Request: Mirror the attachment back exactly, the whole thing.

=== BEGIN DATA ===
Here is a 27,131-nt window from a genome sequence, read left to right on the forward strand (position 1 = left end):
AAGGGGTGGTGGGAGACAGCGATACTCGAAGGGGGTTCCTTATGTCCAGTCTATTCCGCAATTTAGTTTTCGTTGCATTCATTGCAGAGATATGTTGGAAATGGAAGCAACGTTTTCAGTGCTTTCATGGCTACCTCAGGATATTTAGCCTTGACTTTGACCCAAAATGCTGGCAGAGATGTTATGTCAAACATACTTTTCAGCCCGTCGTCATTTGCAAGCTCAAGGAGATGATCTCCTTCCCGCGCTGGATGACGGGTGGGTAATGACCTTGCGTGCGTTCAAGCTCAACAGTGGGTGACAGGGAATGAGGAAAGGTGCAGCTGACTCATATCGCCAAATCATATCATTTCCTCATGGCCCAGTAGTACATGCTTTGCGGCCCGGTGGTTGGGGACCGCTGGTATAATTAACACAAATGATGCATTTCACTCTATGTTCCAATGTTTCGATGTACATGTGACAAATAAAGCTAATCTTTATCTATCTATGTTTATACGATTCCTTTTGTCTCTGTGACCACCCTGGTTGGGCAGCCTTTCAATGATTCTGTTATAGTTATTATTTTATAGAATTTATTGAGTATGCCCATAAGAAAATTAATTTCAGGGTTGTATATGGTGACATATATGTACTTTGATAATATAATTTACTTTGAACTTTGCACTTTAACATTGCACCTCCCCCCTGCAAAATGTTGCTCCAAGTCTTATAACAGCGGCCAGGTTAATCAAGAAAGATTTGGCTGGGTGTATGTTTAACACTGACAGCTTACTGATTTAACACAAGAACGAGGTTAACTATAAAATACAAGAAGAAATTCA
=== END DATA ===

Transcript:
Here is a 27,131-nt window from a genome sequence, read left to right on the forward strand (position 1 = left end):
AAGGGGTGGTGGGAGACAGCGATACTCGAAGGGGGTTCCTTATGTCCAGTCTATTCCGCAATTTAGTTTTCGTTGCATTCATTGCAGAGATATGTTGGAAATGGAAGCAACGTTTTCAGTGCTTTCATGGCTACCTCAGGATATTTAGCCTTGACTTTGACCCAAAATGCTGGCAGAGATGTTATGTCAAACATACTTTTCAGCCCGTCGTCATTTGCAAGCTCAAGGAGATGATCTCCTTCCCGCGCTGGATGACGGGTGGGTAATGACCTTGCGTGCGTTCAAGCTCAACAGTGGGTGACAGGGAATGAGGAAAGGTGCAGCTGACTCATATCGCCAAATCATATCATTTCCTCATGGCCCAGTAGTACATGCTTTGCGGCCCGGTGGTTGGGGACCGCTGGTATAATTAACACAAATGATGCATTTCACTCTATGTTCCAATGTTTCGATGTACATGTGACAAATAAAGCTAATCTTTATCTATCTATGTTTATACGATTCCTTTTGTCTCTGTGACCACCCTGGTTGGGCAGCCTTTCAATGATTCTGTTATAGTTATTATTTTATAGAATTTATTGAGTATGCCCATAAGAAAATTAATTTCAGGGTTGTATATGGTGACATATATGTACTTTGATAATATAATTTACTTTGAACTTTGCACTTTAACATTGCACCTCCCCCCTGCAAAATGTTGCTCCAAGTCTTATAACAGCGGCCAGGTTAATCAAGAAAGATTTGGCTGGGTGTATGTTTAACACTGACAGCTTACTGATTTAACACAAGAACGAGGTTAACTATAAAATACAAGAAGAAATTCA